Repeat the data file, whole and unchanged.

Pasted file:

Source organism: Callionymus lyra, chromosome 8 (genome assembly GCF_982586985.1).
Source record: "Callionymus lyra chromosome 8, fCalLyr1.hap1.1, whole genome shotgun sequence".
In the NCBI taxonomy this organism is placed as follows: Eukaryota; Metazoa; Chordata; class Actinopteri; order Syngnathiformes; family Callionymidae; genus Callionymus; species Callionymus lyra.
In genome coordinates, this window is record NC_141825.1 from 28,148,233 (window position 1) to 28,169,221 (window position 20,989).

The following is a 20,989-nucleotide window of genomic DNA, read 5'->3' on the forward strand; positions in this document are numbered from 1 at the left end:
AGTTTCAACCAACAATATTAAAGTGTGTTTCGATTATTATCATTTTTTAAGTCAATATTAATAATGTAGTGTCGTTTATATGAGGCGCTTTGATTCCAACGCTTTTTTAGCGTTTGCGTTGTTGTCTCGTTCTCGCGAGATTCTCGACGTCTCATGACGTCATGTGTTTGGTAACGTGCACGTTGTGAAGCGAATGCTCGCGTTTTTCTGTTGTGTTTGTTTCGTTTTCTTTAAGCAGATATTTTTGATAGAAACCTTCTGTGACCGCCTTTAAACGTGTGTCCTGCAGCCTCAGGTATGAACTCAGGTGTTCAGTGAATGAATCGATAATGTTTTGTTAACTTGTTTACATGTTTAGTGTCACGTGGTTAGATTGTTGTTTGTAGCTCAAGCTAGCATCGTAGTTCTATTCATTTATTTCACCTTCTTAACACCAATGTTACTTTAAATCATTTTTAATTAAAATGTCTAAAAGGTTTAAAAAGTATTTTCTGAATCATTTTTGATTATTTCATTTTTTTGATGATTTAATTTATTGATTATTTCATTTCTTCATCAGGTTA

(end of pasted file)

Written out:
Source organism: Callionymus lyra, chromosome 8 (genome assembly GCF_982586985.1).
Source record: "Callionymus lyra chromosome 8, fCalLyr1.hap1.1, whole genome shotgun sequence".
In the NCBI taxonomy this organism is placed as follows: Eukaryota; Metazoa; Chordata; class Actinopteri; order Syngnathiformes; family Callionymidae; genus Callionymus; species Callionymus lyra.
In genome coordinates, this window is record NC_141825.1 from 28,148,233 (window position 1) to 28,169,221 (window position 20,989).

The following is a 20,989-nucleotide window of genomic DNA, read 5'->3' on the forward strand; positions in this document are numbered from 1 at the left end:
AGTTTCAACCAACAATATTAAAGTGTGTTTCGATTATTATCATTTTTTAAGTCAATATTAATAATGTAGTGTCGTTTATATGAGGCGCTTTGATTCCAACGCTTTTTTAGCGTTTGCGTTGTTGTCTCGTTCTCGCGAGATTCTCGACGTCTCATGACGTCATGTGTTTGGTAACGTGCACGTTGTGAAGCGAATGCTCGCGTTTTTCTGTTGTGTTTGTTTCGTTTTCTTTAAGCAGATATTTTTGATAGAAACCTTCTGTGACCGCCTTTAAACGTGTGTCCTGCAGCCTCAGGTATGAACTCAGGTGTTCAGTGAATGAATCGATAATGTTTTGTTAACTTGTTTACATGTTTAGTGTCACGTGGTTAGATTGTTGTTTGTAGCTCAAGCTAGCATCGTAGTTCTATTCATTTATTTCACCTTCTTAACACCAATGTTACTTTAAATCATTTTTAATTAAAATGTCTAAAAGGTTTAAAAAGTATTTTCTGAATCATTTTTGATTATTTCATTTTTTTGATGATTTAATTTATTGATTATTTCATTTCTTCATCAGGTTA